The excavation at Ipplepen, run by the University of Exeter, is back on site following the discovery of a complex series of archaeological features thought to be part of the largest Romano-British settlement in Devon outside of Exeter.

Wheel ruts found in the newly excavated road surface are thought to be like those at Pompeii caused by carts being driven over them. This is cause for excitement according to archaeologist Danielle Wootton, the Devon Finds Liaison Officer for the Portable Antiquities Scheme. She said:“The road must have been extensively used, it’s intriguing to think what the horse-drawn carts may have been carrying and who was driving them. This is a fantastic opportunity to see a ‘snap shot’ of life 2000 years ago.”

The geophysical survey and a significant number of Roman coins found when the site was first discovered highlighted the importance of this extensive site and its potential to explore the relationship between the Romans and Devon’s native population.

This year’s dig, directed by Dr Imogen Wood has uncovered a few more Roman coins, two of which date from between AD 43 to AD 260 and around six late Roman 4th century coins. One can be accurately dated to AD 335 – 341. However, the location of personal artefacts, such as the newly discovered Roman hair pin , brooch and bracelet are equally as thrilling for the archaeological team.

The pin would have been used to hold the hair together much in the same way similar items are used today. Danielle Wootton said:“Roman women had some very elaborate hairstyles which changed through time like our fashions do today. Hairpins were used to hold complex hairstyles like buns and plaits together and suggests that Devon women may have been adopting fashions from Rome. This period in history often gets flooded with stories about Roman soldiers and centurions; this is interesting as they are artefacts worn by women.”

Green and blue glass beads have been unearthed, which suggests that colourful necklaces were also worn. Two amber beads have been discovered which are likely to have travelled many miles possibly from the Baltic coast to their final location at Ipplepen in the South Devon.

Wootton explained:“During the Roman period amber was thought to have magical, protective and healing properties. These very personal items worn by the women that lived on this site centuries ago have enabled us to get a glimpse into the lives of people living everyday lives on the edges of the Roman Empire.”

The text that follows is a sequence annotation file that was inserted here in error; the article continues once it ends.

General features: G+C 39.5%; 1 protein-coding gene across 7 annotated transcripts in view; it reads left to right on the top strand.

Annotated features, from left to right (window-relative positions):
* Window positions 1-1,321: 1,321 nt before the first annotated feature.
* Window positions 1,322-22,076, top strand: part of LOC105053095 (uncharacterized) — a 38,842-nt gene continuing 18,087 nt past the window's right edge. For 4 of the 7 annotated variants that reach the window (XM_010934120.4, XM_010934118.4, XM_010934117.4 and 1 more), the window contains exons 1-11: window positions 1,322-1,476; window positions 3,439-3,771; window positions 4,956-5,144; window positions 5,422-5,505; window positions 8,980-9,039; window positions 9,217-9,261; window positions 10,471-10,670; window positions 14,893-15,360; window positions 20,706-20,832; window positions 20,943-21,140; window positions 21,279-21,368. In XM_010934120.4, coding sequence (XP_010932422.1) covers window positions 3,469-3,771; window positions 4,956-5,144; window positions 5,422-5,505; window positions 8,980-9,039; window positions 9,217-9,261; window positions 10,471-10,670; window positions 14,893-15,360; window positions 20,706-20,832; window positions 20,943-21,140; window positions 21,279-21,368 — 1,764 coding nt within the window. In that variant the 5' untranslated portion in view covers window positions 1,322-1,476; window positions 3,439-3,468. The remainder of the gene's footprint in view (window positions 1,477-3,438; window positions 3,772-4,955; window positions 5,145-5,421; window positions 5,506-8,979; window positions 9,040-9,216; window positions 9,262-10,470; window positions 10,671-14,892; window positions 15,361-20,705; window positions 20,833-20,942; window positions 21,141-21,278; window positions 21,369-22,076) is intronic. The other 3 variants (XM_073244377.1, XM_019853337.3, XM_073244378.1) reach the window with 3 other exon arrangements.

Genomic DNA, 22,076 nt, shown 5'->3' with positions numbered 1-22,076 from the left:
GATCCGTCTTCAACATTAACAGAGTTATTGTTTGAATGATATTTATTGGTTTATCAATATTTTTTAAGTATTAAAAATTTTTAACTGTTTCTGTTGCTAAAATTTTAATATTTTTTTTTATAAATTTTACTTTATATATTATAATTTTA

Pottery has also been discovered by the Archaeology Department’s students and local volunteers on the excavation. Dr Imogen Wood, University of Exeter said:“The pottery recovered suggests people were making copies of popular roman pottery for cooking and eating, but also importing a small amount of fine pottery from the continent such as drinking cups and Samian bowls for dinner guests to see and envy.”

The excavation is being carried out until the end of July and is likely to reveal further exciting finds which will help to further our understanding between Roman Britain and its native population. […]

Hmmm … I wonder if this is a Roman road we’re talking about; we certainly seem to be expected to infer that. I also wonder, given how frequently wheel ruts in a Roman context are linked to other things, whether we should be taking bets on how quickly we see the Railroad Gauge Canard again?


Alternate/Derivative sources:

Our previous coverage of the site and its finds:

… and possibly this:

Roman Road in Jerusalem

From the IAA press release (which seems to be rewritten to a greater or lesser degree in all of the other press coverage):

An ancient road leading from Yafo to Jerusalem, which dates to the Roman period (second–fourth centuries CE), was exposed this past fortnight in the Beit Hanina neighborhood in northern Jerusalem. The road remains were revealed in an archaeological excavation the IAA conducted in Beit Hanina prior to the installation of a drainage pipe by the Moriah Company.